Among those technologists who work with artificial intelligence (A.I.) and data, a higher percentage of women have advanced degrees than men. However, that doesn’t translate into comparable salaries, according to a new study by O’Reilly: Instead, women who work with A.I. and data make significantly less than their male counterparts.
The O’Reilly breakdown suggests that men working in A.I. and data make an average of $150,000 per year, while women make $126,000. That’s significantly less, and the gap persists regardless of education levels (according to the study, 16 percent of women involved in A.I. and data had a doctorate, versus 13 percent of men; 47 percent of women had a master’s degree, compared to 46 percent of men).
“Women’s salaries also lagged men’s salaries when we compared women and men with similar job titles,” the report stated. “At the executive level, the average salary for women was $163,000 versus $205,000 for men (a 20 percent difference). At the director level, the difference was much smaller—$180,000 for women versus $184,000 for men—and women’s salaries were actually higher than those at the executive level. It’s easy to hypothesize about this difference, but we’re at a loss to explain it.”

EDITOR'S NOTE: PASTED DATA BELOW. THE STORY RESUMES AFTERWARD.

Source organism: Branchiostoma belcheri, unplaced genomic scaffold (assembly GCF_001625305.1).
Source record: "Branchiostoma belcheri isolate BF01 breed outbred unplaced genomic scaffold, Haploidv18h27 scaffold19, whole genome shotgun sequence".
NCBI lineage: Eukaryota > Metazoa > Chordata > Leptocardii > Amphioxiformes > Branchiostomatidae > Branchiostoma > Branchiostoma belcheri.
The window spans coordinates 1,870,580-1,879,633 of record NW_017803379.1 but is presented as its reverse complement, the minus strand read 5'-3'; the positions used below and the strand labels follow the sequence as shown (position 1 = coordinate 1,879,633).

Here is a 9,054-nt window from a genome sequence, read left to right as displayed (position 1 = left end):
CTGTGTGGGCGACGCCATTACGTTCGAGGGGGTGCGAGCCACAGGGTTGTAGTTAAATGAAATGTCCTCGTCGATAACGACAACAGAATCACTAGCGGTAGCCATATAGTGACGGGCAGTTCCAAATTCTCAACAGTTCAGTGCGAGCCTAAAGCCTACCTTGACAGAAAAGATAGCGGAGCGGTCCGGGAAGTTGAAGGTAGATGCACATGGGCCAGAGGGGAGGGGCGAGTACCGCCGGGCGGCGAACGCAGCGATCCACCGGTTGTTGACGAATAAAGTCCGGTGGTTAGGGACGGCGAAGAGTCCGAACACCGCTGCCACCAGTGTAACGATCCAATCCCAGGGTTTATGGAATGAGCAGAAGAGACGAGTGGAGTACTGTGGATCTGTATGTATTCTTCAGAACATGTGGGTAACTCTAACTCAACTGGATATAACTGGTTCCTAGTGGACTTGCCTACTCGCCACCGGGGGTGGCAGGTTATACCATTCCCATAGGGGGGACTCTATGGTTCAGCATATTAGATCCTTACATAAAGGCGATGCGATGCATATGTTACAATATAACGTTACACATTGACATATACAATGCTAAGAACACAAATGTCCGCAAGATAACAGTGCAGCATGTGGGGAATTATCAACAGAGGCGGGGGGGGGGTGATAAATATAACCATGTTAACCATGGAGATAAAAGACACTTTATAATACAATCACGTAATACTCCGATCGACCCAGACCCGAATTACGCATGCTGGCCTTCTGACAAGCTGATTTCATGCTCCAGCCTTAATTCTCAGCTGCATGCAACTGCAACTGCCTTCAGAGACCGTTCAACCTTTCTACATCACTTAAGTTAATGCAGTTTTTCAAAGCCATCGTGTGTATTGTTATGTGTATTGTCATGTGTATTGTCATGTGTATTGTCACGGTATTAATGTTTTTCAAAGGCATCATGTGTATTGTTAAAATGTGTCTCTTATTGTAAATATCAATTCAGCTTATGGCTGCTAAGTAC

Overall, O’Reilly estimated the average salary of data and A.I. professionals at $146,000 per year (that’s from 2,778 respondents in the U.S. and 284 in the U.K.), with salaries increasing an average of 2.25 percent annually.
Sadly, the gender gap in pay isn’t isolated to data and A.I.; according to a report published earlier this year by Hired, male technologists “were offered higher salaries than women for the same job title and the same company” 59 percent of the time in 2020—and that’s only a slight decrease from 65 percent in 2019, despite companies’ supposed focus on diversity, equality, and inclusion.
Dice has also found that the gender pay differential varies state by state, exceeding $15,000 in some instances. In New York, for instance, women technologists make an average of $8,914 less than their male counterparts; in California, it’s $5,369. No wonder some 35 percent of women report dissatisfaction with their current compensation, and 49 percent of women feel underpaid relative to their male counterparts.
Fortunately, companies are hungrier than ever for A.I. and data experts, in multiple industries. That gives executives, project managers, and HR reps even more opportunities to advocate for equal pay.